Unfortunately, considering the sad state of the economy and the poor nutrition to be found on our grocery store shelves, not to mention the undeniable effects of climate change, I think that this aversion to anything that may be considered "low-class" is taking Geneva, and many other communities, in the completely wrong direction. We should be focusing on becoming more local with our food and our economy. We should be making that a goal of ours, a real one, not just a feather in our cap.

It's become more apparent every day that the big-scale government isn't going to do anything to protect our health and our environment, but I sure wish my local government would allow me to take steps to protect myself. I am not even asking that they help, just that they don't prevent it.  

*Asterisk indicates completely imaginary content

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Rick Anderson August 25, 2012 at 03:07 AM
........and why not put high efficency wood burning furnances in our backyard to provide inexpensive winter warmth to our homes and clean chicken coops.
thefunkychicken August 25, 2012 at 11:32 AM
Only Geneva would ban clothes lines in a the days of conserving resources. I love my clothes line and my savings on my gas and electric bill.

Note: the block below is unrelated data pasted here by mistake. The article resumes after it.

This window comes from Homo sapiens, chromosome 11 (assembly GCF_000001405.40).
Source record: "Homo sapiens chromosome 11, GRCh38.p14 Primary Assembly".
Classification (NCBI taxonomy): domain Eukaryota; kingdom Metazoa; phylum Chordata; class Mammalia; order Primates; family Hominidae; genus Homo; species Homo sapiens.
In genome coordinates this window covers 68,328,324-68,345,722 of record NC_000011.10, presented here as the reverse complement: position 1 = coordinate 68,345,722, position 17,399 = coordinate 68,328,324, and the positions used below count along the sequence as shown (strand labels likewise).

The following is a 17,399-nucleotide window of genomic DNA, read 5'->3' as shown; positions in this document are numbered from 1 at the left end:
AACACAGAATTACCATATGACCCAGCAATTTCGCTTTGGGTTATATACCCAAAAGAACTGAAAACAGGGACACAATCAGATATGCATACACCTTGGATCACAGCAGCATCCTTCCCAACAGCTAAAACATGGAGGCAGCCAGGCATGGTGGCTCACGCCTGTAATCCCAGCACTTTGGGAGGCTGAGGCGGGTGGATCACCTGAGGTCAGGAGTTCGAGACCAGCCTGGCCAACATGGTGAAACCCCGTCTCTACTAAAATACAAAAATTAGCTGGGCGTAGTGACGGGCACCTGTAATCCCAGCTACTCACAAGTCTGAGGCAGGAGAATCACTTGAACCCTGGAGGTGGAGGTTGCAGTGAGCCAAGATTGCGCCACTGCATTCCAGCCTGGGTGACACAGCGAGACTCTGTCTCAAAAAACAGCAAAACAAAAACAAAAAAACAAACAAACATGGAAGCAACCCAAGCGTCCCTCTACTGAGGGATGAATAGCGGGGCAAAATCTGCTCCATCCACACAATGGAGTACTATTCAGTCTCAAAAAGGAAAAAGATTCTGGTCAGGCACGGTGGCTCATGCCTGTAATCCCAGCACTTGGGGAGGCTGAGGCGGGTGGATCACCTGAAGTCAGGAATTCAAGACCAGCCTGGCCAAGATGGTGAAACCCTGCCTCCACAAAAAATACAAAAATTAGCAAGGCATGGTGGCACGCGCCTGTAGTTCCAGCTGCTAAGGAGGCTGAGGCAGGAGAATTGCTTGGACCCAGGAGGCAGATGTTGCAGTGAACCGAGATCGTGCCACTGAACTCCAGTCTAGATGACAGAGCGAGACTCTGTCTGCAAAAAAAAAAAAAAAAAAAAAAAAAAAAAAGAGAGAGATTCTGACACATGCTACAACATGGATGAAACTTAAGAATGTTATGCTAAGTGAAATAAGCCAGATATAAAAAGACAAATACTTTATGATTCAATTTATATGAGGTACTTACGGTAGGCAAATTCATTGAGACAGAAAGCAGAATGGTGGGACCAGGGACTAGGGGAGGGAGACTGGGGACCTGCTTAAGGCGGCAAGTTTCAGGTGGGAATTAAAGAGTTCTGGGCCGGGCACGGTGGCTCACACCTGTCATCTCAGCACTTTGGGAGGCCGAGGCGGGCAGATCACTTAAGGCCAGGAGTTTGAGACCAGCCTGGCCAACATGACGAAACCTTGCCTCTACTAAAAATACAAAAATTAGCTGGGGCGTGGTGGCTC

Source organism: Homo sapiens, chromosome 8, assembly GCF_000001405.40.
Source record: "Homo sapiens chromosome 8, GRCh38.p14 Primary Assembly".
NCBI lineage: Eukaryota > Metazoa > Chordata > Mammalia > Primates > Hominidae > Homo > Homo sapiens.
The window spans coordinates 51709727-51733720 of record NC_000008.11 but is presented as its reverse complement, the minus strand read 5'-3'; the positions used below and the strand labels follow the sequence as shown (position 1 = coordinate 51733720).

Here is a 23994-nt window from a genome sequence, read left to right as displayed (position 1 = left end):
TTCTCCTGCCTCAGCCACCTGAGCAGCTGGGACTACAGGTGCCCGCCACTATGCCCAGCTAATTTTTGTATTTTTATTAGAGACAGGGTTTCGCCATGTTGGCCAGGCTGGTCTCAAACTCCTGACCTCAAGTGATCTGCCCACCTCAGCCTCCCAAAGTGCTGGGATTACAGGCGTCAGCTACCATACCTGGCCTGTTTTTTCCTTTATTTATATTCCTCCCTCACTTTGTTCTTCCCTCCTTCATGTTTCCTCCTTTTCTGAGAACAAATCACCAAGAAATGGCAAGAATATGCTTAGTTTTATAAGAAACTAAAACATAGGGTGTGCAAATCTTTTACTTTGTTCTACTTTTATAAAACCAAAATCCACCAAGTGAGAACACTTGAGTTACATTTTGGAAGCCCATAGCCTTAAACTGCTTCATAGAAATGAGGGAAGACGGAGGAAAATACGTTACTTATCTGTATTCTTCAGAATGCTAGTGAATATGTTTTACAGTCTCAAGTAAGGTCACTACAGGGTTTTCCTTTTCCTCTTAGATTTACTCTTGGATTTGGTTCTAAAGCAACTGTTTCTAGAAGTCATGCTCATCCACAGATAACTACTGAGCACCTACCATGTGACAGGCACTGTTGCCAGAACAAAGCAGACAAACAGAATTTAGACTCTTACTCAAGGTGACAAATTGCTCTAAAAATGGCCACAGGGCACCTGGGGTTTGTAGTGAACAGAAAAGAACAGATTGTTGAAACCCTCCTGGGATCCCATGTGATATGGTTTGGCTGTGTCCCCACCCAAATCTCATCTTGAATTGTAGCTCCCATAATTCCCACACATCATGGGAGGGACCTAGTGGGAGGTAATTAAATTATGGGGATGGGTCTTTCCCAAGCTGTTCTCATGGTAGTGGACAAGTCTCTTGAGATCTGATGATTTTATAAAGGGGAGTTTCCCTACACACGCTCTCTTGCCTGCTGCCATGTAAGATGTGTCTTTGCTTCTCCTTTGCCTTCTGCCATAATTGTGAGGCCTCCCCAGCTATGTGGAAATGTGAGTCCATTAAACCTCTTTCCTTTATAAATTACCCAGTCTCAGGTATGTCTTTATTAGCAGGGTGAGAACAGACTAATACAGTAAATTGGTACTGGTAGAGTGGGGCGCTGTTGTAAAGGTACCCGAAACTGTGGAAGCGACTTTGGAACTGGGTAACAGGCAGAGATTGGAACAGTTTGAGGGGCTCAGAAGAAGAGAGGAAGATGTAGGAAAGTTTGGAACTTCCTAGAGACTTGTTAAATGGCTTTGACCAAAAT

Agrippina Minor August 25, 2012 at 04:39 PM
Well put! Solidarity from Joliet!
Max August 25, 2012 at 07:00 PM
If you think we are infested with raccoons and the like now, wait until our neighbors who can't be bothered to keep a pristine coop and pen start leaving feed all around. Personally, I'm in favor of back-yard chickens, but there will be repercussions for all of us due to any who treat the process casually. Perhaps an annual permit fee would weed out the simply curious and uncommitted.
Kate Bennett August 25, 2012 at 07:59 PM
That is a completely ridiculous association. I am not saying we should go back to the dark ages here, just that chickens would be a benefit to our community.
Kate Bennett August 25, 2012 at 08:01 PM
I have read that there is a state law that prohibits such a ban by municipalities. I need to do some more research on it before I can be sure though. The law supposedly states that municipalities and counties are not allowed to restrict residents' access to solar power. I can't find the actual law itself, just a couple blurbs about it here and there.
Kate Bennett August 25, 2012 at 08:01 PM
Kate Bennett August 25, 2012 at 08:02 PM
Max, I think a yearly permit fee is a great idea, for multiples reasons. Not only would it help make sure only people who were serious about it would do it, but it might also help get the city on board. Anything that generates revenue would be great, even if it's just a drop in the bucket.